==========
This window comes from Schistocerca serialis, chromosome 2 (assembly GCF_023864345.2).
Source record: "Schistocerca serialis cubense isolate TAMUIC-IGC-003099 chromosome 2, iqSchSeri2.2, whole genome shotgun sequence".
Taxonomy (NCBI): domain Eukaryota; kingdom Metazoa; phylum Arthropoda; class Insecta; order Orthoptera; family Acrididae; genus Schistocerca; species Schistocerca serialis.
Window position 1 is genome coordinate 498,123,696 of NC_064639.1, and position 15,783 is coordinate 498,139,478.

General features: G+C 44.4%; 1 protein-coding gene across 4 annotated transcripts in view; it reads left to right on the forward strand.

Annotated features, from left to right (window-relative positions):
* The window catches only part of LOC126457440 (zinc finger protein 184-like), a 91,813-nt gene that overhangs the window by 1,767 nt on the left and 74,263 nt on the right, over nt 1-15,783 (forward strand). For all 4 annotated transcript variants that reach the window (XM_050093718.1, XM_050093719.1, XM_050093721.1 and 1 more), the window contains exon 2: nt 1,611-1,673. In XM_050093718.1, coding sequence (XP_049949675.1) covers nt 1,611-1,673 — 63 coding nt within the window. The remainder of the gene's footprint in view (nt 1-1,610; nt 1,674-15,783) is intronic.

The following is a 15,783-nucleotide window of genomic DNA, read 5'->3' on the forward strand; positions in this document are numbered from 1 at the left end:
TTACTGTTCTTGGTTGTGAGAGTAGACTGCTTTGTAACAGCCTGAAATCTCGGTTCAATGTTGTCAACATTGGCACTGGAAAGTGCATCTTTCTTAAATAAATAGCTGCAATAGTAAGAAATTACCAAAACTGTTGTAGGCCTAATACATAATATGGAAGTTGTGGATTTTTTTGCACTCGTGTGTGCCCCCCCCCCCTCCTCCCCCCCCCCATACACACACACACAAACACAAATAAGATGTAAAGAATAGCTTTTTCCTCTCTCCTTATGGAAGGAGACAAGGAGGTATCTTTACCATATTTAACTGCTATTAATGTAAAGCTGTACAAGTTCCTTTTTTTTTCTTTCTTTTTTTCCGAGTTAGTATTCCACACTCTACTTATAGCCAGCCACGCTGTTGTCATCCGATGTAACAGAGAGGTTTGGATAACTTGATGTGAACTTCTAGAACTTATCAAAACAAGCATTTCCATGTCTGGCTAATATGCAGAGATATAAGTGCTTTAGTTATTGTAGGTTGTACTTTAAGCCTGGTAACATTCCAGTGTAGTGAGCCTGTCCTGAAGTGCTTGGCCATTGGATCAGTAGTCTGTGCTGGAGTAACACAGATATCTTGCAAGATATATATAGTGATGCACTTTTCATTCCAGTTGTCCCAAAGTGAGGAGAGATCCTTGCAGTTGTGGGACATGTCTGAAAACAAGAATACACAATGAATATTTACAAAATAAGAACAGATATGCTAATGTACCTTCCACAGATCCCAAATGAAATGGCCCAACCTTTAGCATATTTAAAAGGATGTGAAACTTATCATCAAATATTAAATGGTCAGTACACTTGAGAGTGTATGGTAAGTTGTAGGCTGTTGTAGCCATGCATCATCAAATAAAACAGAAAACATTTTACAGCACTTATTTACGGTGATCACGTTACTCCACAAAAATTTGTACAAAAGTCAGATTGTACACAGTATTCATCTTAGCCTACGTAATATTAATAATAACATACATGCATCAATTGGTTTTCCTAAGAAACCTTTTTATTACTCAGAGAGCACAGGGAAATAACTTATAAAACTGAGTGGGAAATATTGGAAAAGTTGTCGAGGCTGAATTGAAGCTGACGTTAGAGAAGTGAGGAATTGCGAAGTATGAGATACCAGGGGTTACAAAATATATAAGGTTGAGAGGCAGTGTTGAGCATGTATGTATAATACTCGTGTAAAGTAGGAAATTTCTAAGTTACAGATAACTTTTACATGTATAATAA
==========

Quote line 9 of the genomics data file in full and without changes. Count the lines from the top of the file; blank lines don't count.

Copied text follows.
TTACTGTTCTTGGTTGTGAGAGTAGACTGCTTTGTAACAGCCTGAAATCTCGGTTCAATGTTGTCAACATTGGCACTGGAAAGTGCATCTTTCTTAAATAAATAGCTGCAATAGTAAGAAATTACCAAAACTGTTGTAGGCCTAATACATAATATGGAAGTTGTGGATTTTTTTGCACTCGTGTGTGCCCCCCCCCCCTCCTCCCCCCCCCCATACACACACACACAAACACAAATAAGATGTAAAGAATAGCTTTTTCCTCTCTCCTTATGGAAGGAGACAAGGAGGTATCTTTACCATATTTAACTGCTATTAATGTAAAGCTGTACAAGTTCCTTTTTTTTTCTTTCTTTTTTTCCGAGTTAGTATTCCACACTCTACTTATAGCCAGCCACGCTGTTGTCATCCGATGTAACAGAGAGGTTTGGATAACTTGATGTGAACTTCTAGAACTTATCAAAACAAGCATTTCCATGTCTGGCTAATATGCAGAGATATAAGTGCTTTAGTTATTGTAGGTTGTACTTTAAGCCTGGTAACATTCCAGTGTAGTGAGCCTGTCCTGAAGTGCTTGGCCATTGGATCAGTAGTCTGTGCTGGAGTAACACAGATATCTTGCAAGATATATATAGTGATGCACTTTTCATTCCAGTTGTCCCAAAGTGAGGAGAGATCCTTGCAGTTGTGGGACATGTCTGAAAACAAGAATACACAATGAATATTTACAAAATAAGAACAGATATGCTAATGTACCTTCCACAGATCCCAAATGAAATGGCCCAACCTTTAGCATATTTAAAAGGATGTGAAACTTATCATCAAATATTAAATGGTCAGTACACTTGAGAGTGTATGGTAAGTTGTAGGCTGTTGTAGCCATGCATCATCAAATAAAACAGAAAACATTTTACAGCACTTATTTACGGTGATCACGTTACTCCACAAAAATTTGTACAAAAGTCAGATTGTACACAGTATTCATCTTAGCCTACGTAATATTAATAATAACATACATGCATCAATTGGTTTTCCTAAGAAACCTTTTTATTACTCAGAGAGCACAGGGAAATAACTTATAAAACTGAGTGGGAAATATTGGAAAAGTTGTCGAGGCTGAATTGAAGCTGACGTTAGAGAAGTGAGGAATTGCGAAGTATGAGATACCAGGGGTTACAAAATATATAAGGTTGAGAGGCAGTGTTGAGCATGTATGTATAATACTCGTGTAAAGTAGGAAATTTCTAAGTTACAGATAACTTTTACATGTATAATAA